This rice, because of its riceness (annatva) satisfies hunger as it did yesterday—such an inference as this is included there (sc. in the Lokayata Sastra), due to its being rooted in perception. The fruits of worldly goods (abhyudaya) and summum bonum (nihsreyasa), the matter of religion and brahman as well as the Veda are devoted to the pretersensual, hence are not (to be admitted as) means of knowledge— this is the conclusion.16

Ratnaprabh‚, a Jain philosopher, too, seems to echo Purandara when he writes:

The Carvakas, however, contend that they admit inferences which are of practical utility, such as the inference of fire from smoke, and deny only those which deal with such supernatural matters as the heaven, the unseen power (apurva) which generates in a next birth fruits of acts done in a present life, etc. etc.17

Gunaratna, another Jain philosopher, repeats the same view:

The Carvakas admit the validity of inference which tend to facilitate the daily activities of ordinary people (loka-­yatra-­nirvahana-­pravanam), such as the inference of fire from smoke, etc., but they never admit the validity of extraordinary inferences which seek to establish the heaven, merit and demerit, etc.18

Last but not least, Sukhlalji Sanghvi, the eminent Jain scholar of our times, prefers to follow this view. The Carvakas, according to him, belongs to the side which accepts the dominance of the senses (indriyadhipatya-­paksa) as opposed to those who reject the senses (in favour of the mind or the self), those who admit the dominance of both the senses and the mind (or the self), and those who admit only the dominance of the Vedas.19

In fact, the distinction made between two kinds of inference—one confined to the ways of the world (laukika), and the other relying on the scriptures or the supra­sensual (sastrasiddha)—is the lasting contribution of the Carvakas to Indian Logic. It is a sad commentary on the state of scholarship that the true Carvakas view regarding inference has all along been distorted and willfully misrepresented. Is it too much to expect that the writers of the twenty-first century will take note of these discoveries (not all of them very recent) and put an end to caricaturing the Carvakas position? They should realize what S. Radhakrishnan, no friend of materialism, said long ago in relation to the verses at the end of SDS, ch. 1: “A philosophy professed seriously for centuries could not have been of the coarse kind that it is here reported to be.”20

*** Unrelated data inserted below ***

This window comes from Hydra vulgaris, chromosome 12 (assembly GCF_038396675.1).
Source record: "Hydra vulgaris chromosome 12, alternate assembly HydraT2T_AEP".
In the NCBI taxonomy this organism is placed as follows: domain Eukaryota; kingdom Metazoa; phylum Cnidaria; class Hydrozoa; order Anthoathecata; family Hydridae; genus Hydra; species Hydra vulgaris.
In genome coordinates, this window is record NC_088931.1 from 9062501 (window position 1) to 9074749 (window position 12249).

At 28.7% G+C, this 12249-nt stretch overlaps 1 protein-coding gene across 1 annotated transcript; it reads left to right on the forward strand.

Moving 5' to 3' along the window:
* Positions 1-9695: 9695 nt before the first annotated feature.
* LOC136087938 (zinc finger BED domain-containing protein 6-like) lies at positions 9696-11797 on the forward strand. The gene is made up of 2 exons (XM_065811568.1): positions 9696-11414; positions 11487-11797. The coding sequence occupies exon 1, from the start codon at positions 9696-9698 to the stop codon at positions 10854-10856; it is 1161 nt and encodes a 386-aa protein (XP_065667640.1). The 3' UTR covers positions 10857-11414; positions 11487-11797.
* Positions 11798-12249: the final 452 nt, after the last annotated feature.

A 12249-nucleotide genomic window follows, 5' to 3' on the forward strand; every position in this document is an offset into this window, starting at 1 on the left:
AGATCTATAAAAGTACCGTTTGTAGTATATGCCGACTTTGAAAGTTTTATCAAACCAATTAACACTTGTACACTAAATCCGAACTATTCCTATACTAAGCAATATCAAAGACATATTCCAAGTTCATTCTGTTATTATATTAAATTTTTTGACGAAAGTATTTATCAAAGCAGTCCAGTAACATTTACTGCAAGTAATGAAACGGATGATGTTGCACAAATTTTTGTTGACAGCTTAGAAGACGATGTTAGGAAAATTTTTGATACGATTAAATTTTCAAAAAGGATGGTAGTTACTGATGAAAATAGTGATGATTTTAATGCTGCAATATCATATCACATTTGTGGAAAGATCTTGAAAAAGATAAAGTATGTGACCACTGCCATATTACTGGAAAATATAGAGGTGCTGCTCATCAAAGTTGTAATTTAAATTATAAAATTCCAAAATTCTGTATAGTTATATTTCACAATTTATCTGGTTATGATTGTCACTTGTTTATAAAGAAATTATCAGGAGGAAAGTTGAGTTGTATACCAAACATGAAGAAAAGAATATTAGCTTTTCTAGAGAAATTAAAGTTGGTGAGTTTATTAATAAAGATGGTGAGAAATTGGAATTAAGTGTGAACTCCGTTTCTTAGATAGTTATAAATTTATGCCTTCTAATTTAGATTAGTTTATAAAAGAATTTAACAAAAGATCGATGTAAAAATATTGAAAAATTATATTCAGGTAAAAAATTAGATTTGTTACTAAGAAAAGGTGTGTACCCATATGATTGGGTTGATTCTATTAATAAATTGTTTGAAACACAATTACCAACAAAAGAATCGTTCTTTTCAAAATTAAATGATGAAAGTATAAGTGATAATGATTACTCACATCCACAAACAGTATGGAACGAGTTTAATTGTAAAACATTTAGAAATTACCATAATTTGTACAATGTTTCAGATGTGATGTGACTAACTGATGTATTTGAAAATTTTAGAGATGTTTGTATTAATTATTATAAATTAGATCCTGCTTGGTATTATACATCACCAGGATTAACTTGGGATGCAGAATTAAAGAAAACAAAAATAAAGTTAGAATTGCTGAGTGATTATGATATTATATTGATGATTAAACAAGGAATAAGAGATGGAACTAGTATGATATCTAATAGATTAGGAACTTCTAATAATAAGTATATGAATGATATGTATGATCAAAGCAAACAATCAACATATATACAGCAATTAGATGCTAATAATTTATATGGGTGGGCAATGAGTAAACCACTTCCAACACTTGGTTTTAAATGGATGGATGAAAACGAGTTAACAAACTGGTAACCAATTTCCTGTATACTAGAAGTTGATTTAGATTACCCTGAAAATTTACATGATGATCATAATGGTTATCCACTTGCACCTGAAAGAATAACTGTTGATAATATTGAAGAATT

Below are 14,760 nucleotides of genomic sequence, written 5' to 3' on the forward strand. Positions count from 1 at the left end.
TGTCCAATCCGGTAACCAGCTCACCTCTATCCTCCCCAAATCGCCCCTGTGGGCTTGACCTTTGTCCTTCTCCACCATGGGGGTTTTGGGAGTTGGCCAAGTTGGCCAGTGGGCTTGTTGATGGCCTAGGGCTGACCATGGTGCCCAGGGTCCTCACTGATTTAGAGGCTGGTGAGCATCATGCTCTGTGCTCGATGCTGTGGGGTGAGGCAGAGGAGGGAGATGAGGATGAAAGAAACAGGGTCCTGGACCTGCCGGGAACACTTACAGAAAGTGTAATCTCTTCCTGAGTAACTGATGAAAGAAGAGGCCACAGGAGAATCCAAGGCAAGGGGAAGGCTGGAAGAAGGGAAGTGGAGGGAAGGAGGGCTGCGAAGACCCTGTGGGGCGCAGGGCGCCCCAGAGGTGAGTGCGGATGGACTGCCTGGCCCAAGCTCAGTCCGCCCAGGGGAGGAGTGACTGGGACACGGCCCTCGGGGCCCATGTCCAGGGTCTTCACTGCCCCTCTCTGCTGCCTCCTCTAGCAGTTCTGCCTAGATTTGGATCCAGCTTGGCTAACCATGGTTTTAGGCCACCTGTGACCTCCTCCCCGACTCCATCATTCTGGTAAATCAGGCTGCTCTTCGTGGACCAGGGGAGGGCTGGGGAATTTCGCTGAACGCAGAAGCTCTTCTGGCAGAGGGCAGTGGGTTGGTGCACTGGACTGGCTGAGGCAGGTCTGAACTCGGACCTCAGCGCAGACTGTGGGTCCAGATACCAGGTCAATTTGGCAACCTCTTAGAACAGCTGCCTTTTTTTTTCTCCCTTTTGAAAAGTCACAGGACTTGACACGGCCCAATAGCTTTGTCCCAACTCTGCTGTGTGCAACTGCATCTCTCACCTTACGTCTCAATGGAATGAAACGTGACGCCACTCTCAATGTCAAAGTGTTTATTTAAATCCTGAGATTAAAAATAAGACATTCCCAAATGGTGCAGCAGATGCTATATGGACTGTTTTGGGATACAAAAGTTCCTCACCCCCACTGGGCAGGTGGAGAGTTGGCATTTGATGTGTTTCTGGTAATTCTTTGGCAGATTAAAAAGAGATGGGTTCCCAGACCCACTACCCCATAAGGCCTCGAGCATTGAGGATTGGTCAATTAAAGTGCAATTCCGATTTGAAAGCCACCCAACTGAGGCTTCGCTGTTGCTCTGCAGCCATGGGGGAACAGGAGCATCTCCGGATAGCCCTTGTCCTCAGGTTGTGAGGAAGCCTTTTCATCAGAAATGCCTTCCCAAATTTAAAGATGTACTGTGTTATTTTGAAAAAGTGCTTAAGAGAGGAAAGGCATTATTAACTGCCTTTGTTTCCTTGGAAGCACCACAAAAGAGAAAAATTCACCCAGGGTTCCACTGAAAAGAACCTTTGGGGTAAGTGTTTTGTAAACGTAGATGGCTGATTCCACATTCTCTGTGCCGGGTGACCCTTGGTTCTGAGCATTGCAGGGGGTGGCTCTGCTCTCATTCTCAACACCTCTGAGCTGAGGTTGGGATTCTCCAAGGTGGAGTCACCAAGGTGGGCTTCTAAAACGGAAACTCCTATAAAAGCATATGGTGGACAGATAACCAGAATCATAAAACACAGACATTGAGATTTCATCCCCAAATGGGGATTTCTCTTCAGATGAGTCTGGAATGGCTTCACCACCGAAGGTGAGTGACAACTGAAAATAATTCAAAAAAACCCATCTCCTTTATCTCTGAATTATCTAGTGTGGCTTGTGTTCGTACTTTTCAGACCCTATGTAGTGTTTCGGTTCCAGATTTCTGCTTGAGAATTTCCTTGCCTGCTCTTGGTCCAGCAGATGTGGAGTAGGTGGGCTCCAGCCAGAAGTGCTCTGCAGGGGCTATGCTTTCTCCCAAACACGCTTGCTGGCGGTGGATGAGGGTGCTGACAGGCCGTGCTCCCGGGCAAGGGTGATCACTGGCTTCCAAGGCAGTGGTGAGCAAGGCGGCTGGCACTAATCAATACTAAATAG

(b)    Were the Carvakas Sensualists?

All that has been said above is enough, I think, to dispel the notion that the Carvakas were a happy-go-lucky lot and their sole aim in life was sensual gratification. Had it been so, all their opponents would not have dealt with them so seriously. The Carvakas, of course, did not believe in the other­world and were not credulous enough to believe in the existence of two separate places called heaven and hell. So the opponents of the Carvakas have portrayed them as immoral people preaching “eat, drink and be merry, for tomorrow we die”. But none of the opponents quotes a single sutra in support of such representation. Serious scholars like Richard Garbe and M. Hiriyanna noted long ago that such a (mis)representation has all the characteristics of a caricature.

Let us re­examine the sources of the basis on which the Carvakas have been branded as unrestrained hedonists. The only “evidence” that is cited is a verse found in SDS.

yavajjivet sukham jived rnam krtva ghrtam pibet /

bhasmibhutasya dehasya punar agamanam kutah//

While life remains, let a man live happily; let him feed on ghee even though he runs in debt; when once the body becomes ashes, how can it ever return again?

The same verse, however, is quoted in no fewer than thirteen sources both before and after SDS and almost everywhere the second hemistich reads nasti mrtyor agocarah (nothing is beyond the scope of death).21 Whatever other variants there may be, nowhere does the second hemistich reads rnam krtva ghrtam pibet, excepting in SDS. More interesting is the fact that Sayana-­Madhava himself quotes this verse twice in the same chapter, once at the beginning and again at the end. In the first instance he too quotes the second hemistich as nasti mrtyor agocarah!

There is no proof to show that the verse under discussion originated from among the Carvakas. It is first found in the Visnudharmottara Mahapurana (108. 18­19). Here, too, the second hemistich reads nasti mrtyor agocarah. The verse is attributed to King Be‹a who, both in this Purana and elsewhere, is represented as a king who did not believe in the other­world. So he never cared to conform to the traditional duties of a devout person. There is no mention of any such term as Barhaspatya or Carvakas or Lokayata in this context. In fact, most of the verses that are attributed to Brhaspati by Sayana-­Madhava and others are of doubtful authenticity.